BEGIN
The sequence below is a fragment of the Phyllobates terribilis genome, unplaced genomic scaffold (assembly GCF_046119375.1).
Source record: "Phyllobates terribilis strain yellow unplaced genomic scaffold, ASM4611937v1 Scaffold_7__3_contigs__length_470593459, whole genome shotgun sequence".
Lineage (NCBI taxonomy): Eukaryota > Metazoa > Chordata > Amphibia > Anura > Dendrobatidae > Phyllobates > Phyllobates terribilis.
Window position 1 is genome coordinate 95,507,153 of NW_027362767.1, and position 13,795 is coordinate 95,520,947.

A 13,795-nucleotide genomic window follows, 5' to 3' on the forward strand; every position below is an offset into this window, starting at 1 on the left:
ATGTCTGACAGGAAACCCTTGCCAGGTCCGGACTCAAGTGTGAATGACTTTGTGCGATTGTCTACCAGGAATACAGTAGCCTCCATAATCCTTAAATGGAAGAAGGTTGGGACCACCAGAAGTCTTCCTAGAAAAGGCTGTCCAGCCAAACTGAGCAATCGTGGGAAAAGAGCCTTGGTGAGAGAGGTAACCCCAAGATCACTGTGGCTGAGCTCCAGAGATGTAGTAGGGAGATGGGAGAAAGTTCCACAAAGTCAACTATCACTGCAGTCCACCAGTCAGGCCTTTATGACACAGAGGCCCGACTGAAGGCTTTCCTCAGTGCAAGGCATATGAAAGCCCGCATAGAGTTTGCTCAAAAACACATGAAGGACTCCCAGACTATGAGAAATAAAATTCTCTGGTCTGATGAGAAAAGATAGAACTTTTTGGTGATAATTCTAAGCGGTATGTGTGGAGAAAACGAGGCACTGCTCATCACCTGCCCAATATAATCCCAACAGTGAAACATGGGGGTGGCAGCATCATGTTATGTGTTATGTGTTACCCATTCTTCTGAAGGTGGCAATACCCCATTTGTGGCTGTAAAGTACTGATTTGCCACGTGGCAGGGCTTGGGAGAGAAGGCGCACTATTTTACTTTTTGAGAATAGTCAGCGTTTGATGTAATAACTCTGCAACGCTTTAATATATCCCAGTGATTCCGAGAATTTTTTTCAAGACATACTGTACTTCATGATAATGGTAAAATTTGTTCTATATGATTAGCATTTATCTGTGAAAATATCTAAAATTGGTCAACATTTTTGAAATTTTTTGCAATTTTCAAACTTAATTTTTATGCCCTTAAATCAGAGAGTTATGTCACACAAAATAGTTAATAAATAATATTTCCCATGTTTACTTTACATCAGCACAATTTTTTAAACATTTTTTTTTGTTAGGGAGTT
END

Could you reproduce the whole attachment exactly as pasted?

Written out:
The sequence below is a fragment of the Phyllobates terribilis genome, unplaced genomic scaffold (assembly GCF_046119375.1).
Source record: "Phyllobates terribilis strain yellow unplaced genomic scaffold, ASM4611937v1 Scaffold_7__3_contigs__length_470593459, whole genome shotgun sequence".
Lineage (NCBI taxonomy): Eukaryota > Metazoa > Chordata > Amphibia > Anura > Dendrobatidae > Phyllobates > Phyllobates terribilis.
Window position 1 is genome coordinate 95,507,153 of NW_027362767.1, and position 13,795 is coordinate 95,520,947.

A 13,795-nucleotide genomic window follows, 5' to 3' on the forward strand; every position below is an offset into this window, starting at 1 on the left:
ATGTCTGACAGGAAACCCTTGCCAGGTCCGGACTCAAGTGTGAATGACTTTGTGCGATTGTCTACCAGGAATACAGTAGCCTCCATAATCCTTAAATGGAAGAAGGTTGGGACCACCAGAAGTCTTCCTAGAAAAGGCTGTCCAGCCAAACTGAGCAATCGTGGGAAAAGAGCCTTGGTGAGAGAGGTAACCCCAAGATCACTGTGGCTGAGCTCCAGAGATGTAGTAGGGAGATGGGAGAAAGTTCCACAAAGTCAACTATCACTGCAGTCCACCAGTCAGGCCTTTATGACACAGAGGCCCGACTGAAGGCTTTCCTCAGTGCAAGGCATATGAAAGCCCGCATAGAGTTTGCTCAAAAACACATGAAGGACTCCCAGACTATGAGAAATAAAATTCTCTGGTCTGATGAGAAAAGATAGAACTTTTTGGTGATAATTCTAAGCGGTATGTGTGGAGAAAACGAGGCACTGCTCATCACCTGCCCAATATAATCCCAACAGTGAAACATGGGGGTGGCAGCATCATGTTATGTGTTATGTGTTACCCATTCTTCTGAAGGTGGCAATACCCCATTTGTGGCTGTAAAGTACTGATTTGCCACGTGGCAGGGCTTGGGAGAGAAGGCGCACTATTTTACTTTTTGAGAATAGTCAGCGTTTGATGTAATAACTCTGCAACGCTTTAATATATCCCAGTGATTCCGAGAATTTTTTTCAAGACATACTGTACTTCATGATAATGGTAAAATTTGTTCTATATGATTAGCATTTATCTGTGAAAATATCTAAAATTGGTCAACATTTTTGAAATTTTTTGCAATTTTCAAACTTAATTTTTATGCCCTTAAATCAGAGAGTTATGTCACACAAAATAGTTAATAAATAATATTTCCCATGTTTACTTTACATCAGCACAATTTTTTAAACATTTTTTTTTGTTAGGGAGTT